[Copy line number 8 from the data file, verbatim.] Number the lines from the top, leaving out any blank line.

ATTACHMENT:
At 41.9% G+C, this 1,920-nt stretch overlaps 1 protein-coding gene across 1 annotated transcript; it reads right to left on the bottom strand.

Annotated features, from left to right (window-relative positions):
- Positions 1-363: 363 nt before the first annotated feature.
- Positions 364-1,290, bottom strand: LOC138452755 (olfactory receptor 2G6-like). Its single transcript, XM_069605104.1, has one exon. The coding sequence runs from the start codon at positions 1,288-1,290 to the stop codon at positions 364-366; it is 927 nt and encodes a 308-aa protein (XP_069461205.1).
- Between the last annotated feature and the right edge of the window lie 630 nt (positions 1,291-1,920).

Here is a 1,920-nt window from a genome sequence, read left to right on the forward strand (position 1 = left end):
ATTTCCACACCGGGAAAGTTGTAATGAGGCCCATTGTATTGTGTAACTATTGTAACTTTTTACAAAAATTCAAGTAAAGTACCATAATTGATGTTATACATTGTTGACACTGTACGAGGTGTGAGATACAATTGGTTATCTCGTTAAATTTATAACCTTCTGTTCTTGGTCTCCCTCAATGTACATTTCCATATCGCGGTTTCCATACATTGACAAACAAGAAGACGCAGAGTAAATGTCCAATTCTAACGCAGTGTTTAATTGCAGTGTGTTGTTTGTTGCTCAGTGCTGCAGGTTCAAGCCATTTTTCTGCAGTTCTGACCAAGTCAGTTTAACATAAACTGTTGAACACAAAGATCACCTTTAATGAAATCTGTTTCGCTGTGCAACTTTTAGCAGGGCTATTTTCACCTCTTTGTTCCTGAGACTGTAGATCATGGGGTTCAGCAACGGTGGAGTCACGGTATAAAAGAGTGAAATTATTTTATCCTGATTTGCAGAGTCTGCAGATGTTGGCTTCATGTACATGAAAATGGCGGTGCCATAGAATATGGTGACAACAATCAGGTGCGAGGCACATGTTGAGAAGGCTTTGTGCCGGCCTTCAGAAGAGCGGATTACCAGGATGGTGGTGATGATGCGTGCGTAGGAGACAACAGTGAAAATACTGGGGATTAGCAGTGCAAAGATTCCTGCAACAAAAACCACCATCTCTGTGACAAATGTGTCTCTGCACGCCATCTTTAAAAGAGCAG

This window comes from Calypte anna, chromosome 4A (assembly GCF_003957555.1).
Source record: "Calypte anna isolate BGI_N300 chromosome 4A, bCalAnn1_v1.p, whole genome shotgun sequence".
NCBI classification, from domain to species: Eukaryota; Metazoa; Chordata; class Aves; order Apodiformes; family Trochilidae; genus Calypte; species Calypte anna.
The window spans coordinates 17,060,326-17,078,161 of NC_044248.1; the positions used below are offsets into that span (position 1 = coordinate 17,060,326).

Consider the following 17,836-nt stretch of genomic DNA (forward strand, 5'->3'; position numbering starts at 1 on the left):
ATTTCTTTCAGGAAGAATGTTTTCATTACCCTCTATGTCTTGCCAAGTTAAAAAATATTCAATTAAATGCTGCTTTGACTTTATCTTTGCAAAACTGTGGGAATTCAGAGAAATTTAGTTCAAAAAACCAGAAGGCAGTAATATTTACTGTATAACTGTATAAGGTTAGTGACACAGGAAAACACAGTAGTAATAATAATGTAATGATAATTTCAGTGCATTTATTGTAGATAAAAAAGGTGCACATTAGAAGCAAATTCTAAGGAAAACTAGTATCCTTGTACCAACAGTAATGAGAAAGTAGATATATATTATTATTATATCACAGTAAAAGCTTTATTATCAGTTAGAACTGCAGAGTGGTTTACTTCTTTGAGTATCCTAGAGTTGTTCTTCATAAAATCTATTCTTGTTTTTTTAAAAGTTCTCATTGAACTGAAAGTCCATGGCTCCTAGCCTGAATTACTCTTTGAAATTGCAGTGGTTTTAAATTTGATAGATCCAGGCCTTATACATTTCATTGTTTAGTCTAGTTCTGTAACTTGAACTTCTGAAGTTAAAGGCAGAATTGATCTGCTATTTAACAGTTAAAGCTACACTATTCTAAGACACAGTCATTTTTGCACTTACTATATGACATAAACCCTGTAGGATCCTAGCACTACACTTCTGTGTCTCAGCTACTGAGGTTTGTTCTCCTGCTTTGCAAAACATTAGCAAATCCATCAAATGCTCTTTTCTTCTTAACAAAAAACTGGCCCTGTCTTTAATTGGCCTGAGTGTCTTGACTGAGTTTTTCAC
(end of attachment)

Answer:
This window comes from Calypte anna, chromosome 4A (assembly GCF_003957555.1).